If spray drift onto sensitive areas is a problem, buy a product to help control drift, not one which increases penetration of the herbicide into the plant foliage. If foaming in the spray tank is a problem, a product which will lower foaming activity should be considered.

Other than adding an adjuvant to decrease spray drift risk or prevent excessive foaming of the spray solution, on-farm adjuvants should primarily be used in accordance with the product label instructions to increase wetting and penetration of foliar applied herbicides.


Confusion frequently occurs concerning the proper selection and use of surfactants with herbicides. It is wrong to assume that any product that lowers the surface tension of water or increases the wetability of a spray solution can be used as a surfactant.

For example, such products as household soaps and detergents can combine with hard water to form precipitant or scum that will interfere with the performance of spray equipment.

Also, most liquid detergents have a fairly low concentration of surfactants (10 to 20%) compared with a 50 to 90% concentration which is usually found in agricultural surfactants. Agricultural surfactants do not form precipitants, and tire equally effective in hard and soft water as well as cold or warm water.

There are four basic groups of agricultural surfactants:

  1. anionic,
  2. cationic,
  3. nonionic, and
  4. amphoteric.

Anionic and cationic surfactants form electrical charges in water (negative and positive, respectively). Nonionic surfactants, do not form an overall charge. While amphoteric surfactants may or may not form a charge depending on the acidity of the spray solution. Nonionic surfactants are the type usually sold for adding to herbicide spray solutions.

These surfactants are good dispersing agents, stable in cold water, and have low toxicity to both plants and animals. Cationic surfactants can be toxic to plants and are not generally used with herbicides. Anionic surfactants have good foaming abilities and are often blended with nonionics to provide the wetting and emulsifying properties of a herbicide formulation.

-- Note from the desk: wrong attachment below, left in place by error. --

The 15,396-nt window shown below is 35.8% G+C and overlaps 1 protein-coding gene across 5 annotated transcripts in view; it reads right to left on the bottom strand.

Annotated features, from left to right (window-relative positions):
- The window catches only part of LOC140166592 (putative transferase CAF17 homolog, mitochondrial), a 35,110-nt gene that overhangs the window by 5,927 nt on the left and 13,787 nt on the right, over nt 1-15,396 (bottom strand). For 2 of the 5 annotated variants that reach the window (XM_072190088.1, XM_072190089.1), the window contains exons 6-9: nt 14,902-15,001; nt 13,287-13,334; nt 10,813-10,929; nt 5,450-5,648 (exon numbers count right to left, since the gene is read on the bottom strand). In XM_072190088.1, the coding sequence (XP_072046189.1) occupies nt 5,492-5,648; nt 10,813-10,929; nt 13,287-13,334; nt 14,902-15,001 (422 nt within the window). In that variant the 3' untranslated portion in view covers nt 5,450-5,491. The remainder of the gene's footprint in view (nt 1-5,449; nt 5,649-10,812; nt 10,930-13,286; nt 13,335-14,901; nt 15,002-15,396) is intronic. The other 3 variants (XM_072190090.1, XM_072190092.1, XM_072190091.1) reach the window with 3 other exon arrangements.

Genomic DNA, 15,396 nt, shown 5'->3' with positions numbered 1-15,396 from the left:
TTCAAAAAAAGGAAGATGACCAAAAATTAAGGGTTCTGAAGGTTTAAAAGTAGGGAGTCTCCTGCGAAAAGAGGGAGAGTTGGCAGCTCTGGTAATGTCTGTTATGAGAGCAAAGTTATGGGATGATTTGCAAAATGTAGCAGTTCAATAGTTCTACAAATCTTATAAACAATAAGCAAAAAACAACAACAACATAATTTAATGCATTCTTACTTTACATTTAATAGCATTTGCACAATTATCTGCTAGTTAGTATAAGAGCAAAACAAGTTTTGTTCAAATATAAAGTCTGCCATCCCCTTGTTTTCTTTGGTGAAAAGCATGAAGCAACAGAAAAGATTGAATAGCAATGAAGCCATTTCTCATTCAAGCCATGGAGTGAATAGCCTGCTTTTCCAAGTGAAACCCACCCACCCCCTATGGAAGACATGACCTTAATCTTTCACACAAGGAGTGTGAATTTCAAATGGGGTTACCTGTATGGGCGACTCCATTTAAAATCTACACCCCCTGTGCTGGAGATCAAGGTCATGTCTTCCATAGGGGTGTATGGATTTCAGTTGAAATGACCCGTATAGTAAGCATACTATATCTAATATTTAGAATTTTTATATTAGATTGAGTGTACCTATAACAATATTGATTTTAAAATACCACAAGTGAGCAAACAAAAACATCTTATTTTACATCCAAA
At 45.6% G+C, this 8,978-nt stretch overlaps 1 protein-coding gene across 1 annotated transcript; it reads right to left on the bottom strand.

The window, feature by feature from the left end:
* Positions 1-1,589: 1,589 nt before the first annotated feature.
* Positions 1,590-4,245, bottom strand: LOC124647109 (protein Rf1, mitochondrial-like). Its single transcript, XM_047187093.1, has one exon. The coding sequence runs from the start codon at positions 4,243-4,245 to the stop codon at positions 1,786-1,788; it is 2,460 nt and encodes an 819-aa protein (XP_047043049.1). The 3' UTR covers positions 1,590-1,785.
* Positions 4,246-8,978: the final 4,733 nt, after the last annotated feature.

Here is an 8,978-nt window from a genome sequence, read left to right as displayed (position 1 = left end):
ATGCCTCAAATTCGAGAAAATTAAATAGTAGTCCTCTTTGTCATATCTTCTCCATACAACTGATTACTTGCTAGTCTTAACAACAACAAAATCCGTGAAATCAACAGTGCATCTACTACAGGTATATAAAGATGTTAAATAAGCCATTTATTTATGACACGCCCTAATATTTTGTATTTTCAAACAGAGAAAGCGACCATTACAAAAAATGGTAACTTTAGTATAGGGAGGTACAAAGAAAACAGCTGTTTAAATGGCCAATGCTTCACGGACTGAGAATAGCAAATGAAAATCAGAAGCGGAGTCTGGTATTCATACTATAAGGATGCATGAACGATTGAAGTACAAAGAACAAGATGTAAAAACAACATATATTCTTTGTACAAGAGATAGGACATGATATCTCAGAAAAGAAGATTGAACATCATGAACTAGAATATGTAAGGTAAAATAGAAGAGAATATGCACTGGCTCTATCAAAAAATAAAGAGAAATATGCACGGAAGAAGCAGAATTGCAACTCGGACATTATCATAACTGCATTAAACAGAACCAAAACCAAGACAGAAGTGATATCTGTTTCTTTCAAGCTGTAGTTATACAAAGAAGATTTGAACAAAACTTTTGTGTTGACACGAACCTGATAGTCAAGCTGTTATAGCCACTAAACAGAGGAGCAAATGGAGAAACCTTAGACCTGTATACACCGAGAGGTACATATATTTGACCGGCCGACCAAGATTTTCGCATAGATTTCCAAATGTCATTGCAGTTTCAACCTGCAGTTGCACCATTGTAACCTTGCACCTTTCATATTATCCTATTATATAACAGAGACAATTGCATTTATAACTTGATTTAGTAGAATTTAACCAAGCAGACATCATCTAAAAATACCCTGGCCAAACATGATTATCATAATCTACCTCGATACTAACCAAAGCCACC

Crop Oils

Crop oils and crop oil concentrates, like surfactants, improve coverage of plant surfaces. However, crop oils keep the leaf surface moist longer than water, allowing more time for the herbicide to penetrate, and thus, increasing the amount of herbicide that will enter the plant.

Before the early 1970's, crop oils contained only 1 to 2% surfactant and were used at rates of 1 to 3 gallons per acre with herbicide solutions. Today, crop oil concentrates contain (80 to 87% oil and 13 to 20% surfactants and are used at rates of about 1 to 2 quarts per acre.

The oil component of crop oil concentrates can be derived from either petroleum oil or vegetable oil. One of the most important uses of crop oil concentrates is postemergence herbicides used in corn and soybeans.

Inorganic Salts

Recently there has been an interest in using inorganic salts as additives to herbicide solutions. While this practice is becoming increasingly popular, there is still relatively little known about the mechanism of action of inorganic salt additives in herbicide sprays. Several popularly used herbicides have included on their label the use of inorganic salts, alone or in combination with surfactants or crop oil concentrates.